In point of fact, Scotland can only gain independence if the UK prime minister allows the organization of a referendum, and there is no reason for Cameron (or his successor) to do this in the absence of a game changing situation, which can only be a Brexit victory in the UK-wide EU vote. Moreover, if such a referendum for Scotland is eventually held, the rules imposed by London may be different from those last time, e.g. stipulating a super-majority (say, 55%) or allowing all persons born in Scotland, but residing elsewhere in the UK, the right to vote in it. So Scottish independence is not a done deal.

Also, the fact that the SNP will have the third largest group of deputies in the House of Commons also changes the game. The SNP’s participation in Westminster will significantly implicate it in national politics and likely temper its demands for a referendum on independence, particularly if a new federal or confederal arrangement is negotiated with London (if Cameron is going to make demands on Brussels for the UK to stay in the EU, it stands to reason that he will concede to Edinburgh to keep Scotland in the UK). So at the end of the day, the SNP may ultimately transform itself into a regional federalist party, as the PQ has, in effect, become in Quebec and the Lega Nord in Italy.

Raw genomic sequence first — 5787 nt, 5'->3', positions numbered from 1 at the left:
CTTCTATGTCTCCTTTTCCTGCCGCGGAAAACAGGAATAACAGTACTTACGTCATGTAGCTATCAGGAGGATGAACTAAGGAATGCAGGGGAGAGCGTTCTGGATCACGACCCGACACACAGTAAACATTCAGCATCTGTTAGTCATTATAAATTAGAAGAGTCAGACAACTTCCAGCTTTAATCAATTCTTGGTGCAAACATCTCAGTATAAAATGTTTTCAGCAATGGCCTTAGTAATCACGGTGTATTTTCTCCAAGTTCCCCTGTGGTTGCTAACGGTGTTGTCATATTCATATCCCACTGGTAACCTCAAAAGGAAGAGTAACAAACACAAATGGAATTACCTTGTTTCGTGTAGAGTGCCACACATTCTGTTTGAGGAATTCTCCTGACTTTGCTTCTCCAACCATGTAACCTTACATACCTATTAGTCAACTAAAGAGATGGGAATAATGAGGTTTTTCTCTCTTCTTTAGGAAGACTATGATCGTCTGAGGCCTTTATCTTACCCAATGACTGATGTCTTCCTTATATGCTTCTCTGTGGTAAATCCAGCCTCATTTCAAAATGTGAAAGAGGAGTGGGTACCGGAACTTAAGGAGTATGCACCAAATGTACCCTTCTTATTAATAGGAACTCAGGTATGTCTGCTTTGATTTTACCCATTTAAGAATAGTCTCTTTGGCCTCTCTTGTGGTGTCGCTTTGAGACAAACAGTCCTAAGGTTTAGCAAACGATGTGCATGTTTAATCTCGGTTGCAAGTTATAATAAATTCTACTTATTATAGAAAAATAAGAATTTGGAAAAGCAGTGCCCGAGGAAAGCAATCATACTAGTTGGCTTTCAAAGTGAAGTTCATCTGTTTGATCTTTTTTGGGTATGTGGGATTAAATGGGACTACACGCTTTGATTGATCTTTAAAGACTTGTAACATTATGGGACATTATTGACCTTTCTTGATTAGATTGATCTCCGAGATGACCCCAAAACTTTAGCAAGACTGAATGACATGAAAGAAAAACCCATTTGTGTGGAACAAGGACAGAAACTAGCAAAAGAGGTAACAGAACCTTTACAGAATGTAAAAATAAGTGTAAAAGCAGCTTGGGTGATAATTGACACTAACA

One good analysis I’ve read today on the election is University of Georgia professor Cas Mudde’s “A disunited kingdom,” in OpenDemocracy. The lede: “While the Conservative victory is remarkable, it is a mere incident in the fundamental transformation of British politics that is being played out in at least four important chapters. British politics is dead.”

The most gratifying result from the election was certainly the defeat of the unspeakable George Galloway, in his Bradford West constituency, and to a Pakistani-origin female Labour candidate. That warms the heart.

UPDATE: Author Richard Seymour—who is solidly on the left—has a good post-election analysis on the Jacobin website, “The end of Labour.” The lede: “Yesterday’s British election was about the collapse of the Labour Party — and where we go from here.”